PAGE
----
Fresh off the Harford County Farm Fair, members of the county's agriculture community have been busy preparing for their next stop: the Maryland State Fair, which opened Friday and runs through Labor Day.

Around 10 Harford 4-H members are expected to exhibit at this year's state fair. The have spent most of August brushing their animals and getting them ready for the statewide event at the Timonium fairgrounds, at the same time many of them will head back to school.

One of those set to show off at the fair will be Melissa Grimmel, a regular at the Timonium event.

Grimmel, of Grimmel Farms in Jarrettsville, planned to take two heifers, a steer, two market pigs and three market lambs.


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"We usually take a good bit there, considering it's the state fair," Grimmel said last week, adding not too many young people from Harford County exhibit animals, although that may be changing.

"It's only a few. I have been going there every year but more and more from Harford County have been going," she said.

"The quality is pretty good from Harford County for how small we are in participation, but all in all, we prepare all year for it," Grimmel said. "It turns out pretty well."

Grimmel said getting animals ready for the fair takes a lot of work and discipline.

"We wake up early morning, we wash them, they are on strict diets, you feed them at night, you have to exercise them, comb them down and get them ready for the showing," she explained. "It's just a lot of preparation so they are safe around the public."

The work that goes into the state fair is roughly similar to what it takes to compete in the county Farm Fair, she said, although the animals weigh more since the state fair is a month later.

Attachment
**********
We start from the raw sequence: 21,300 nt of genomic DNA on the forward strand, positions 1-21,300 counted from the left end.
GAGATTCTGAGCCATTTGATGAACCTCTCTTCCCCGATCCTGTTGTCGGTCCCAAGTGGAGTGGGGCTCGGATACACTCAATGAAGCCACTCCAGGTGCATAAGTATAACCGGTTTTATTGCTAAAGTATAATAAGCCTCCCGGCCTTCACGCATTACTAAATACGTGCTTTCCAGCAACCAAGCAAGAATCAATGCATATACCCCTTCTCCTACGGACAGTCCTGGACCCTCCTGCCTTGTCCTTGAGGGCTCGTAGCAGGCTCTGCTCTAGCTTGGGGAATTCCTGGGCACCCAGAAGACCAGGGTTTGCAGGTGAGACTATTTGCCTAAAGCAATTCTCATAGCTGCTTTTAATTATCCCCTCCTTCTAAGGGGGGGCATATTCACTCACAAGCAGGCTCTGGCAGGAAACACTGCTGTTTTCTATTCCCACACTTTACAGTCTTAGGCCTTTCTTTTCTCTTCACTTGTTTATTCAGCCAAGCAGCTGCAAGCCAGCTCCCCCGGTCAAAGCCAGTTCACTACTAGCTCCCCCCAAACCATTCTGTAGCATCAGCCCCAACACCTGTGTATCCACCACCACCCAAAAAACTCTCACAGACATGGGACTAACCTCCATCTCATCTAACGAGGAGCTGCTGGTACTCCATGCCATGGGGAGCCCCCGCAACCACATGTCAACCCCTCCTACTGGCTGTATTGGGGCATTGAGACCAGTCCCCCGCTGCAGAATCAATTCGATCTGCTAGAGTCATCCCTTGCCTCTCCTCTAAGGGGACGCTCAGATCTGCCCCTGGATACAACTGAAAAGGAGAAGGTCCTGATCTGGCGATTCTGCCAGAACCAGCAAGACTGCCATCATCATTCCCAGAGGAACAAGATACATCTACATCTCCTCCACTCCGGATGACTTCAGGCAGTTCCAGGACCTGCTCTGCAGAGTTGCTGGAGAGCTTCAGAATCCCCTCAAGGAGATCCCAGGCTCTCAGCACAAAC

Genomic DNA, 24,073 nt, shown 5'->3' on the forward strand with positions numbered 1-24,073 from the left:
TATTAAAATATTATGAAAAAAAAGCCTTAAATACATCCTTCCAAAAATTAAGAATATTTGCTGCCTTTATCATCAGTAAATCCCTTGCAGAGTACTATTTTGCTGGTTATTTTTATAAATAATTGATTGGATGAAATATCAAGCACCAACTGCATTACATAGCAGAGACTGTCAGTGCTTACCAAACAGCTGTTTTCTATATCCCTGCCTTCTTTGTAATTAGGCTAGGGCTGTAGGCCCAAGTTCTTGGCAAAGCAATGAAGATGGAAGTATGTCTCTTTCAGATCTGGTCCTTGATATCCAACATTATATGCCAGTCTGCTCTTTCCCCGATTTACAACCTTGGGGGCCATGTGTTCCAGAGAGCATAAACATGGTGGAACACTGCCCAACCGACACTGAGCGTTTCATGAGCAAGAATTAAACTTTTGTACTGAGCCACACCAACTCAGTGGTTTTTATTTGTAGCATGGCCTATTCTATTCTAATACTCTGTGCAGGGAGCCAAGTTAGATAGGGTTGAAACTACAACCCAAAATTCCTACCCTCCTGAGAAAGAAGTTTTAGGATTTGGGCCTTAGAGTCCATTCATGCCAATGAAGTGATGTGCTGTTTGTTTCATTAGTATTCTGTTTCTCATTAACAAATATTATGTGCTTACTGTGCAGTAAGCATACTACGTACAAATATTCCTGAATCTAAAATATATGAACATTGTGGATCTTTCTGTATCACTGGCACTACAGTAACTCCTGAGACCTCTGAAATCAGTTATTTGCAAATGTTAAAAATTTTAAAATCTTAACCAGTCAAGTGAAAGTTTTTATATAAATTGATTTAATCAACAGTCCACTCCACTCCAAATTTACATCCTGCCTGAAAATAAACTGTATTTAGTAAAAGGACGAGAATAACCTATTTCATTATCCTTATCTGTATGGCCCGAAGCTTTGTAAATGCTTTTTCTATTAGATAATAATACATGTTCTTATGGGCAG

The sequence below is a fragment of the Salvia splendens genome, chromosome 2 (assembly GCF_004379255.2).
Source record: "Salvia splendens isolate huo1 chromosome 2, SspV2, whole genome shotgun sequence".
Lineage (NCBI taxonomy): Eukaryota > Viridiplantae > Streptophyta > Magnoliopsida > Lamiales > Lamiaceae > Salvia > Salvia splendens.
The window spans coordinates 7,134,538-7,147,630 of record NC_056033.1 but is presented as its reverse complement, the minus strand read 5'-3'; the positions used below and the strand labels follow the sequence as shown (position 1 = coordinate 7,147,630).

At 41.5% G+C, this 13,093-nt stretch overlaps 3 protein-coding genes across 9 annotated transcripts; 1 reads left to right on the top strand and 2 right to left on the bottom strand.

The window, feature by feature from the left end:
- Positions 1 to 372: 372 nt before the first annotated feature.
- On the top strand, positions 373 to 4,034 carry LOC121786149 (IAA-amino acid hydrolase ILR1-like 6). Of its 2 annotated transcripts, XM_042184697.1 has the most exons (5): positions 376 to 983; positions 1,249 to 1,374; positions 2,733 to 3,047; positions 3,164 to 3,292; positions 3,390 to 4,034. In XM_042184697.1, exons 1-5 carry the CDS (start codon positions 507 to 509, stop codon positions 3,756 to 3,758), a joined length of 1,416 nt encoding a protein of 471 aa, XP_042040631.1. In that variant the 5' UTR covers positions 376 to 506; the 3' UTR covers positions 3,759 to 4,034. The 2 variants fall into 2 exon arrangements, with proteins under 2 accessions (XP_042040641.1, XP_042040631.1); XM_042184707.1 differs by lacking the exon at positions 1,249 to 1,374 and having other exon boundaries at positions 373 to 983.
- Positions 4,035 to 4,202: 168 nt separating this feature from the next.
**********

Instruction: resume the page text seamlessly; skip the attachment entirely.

The Timonium event "is a lot different than other places. We are representing Maryland as a state for every species and every time a judge comes in, they say they are surprised at the quality and how good the quality is."

Grimmel said the judges are often from other regions and comment on the quality of animals on the East Coast.

"That's really nice to hear from different judges," she said.

Jay Rickey, of Goose Creek Farm in Whiteford, said his two daughters, Paige and Brooke, will also be at the state fair for the fourth year.

He expected them to collectively take about three heifers and three sheep.

Rickey said one issue with the fair is it falls at the same time as the start of school, which means Paige and Brooke cannot show at all the events.

He agreed the state fair is relatively similar to the Harford Farm Fair.

"It's actually a lot of the same things, just farther away and there's more people there, so it's a bigger competition," he said, adding that it's coinciding with the start of school makes it difficult for some people.

"We are lucky that we are within an hour and a half of the fairgrounds, and with school starting earlier and earlier and earlier and the fair starting earlier and earlier and earlier, we can still do it, but it's frustrating that some people can't do it," he said.

Rickey said that last year the state fair organizers did try to move the show events to slightly different times.

The fair organizers also try to keep residents of the same counties together in their stalls, he said.

In the past, he said, "we came up and took care of the animals together."

"We do pretty well, but it's kind of how it turns out," Rickey said about Harford's past results at the state fair. "When you go to the open show, you are going to show against people who have a lot of money. Some people buy their show animal, some people raise it themselves. We had a 4-H grand champion [heifer] that we were really proud of that we raised on our farms."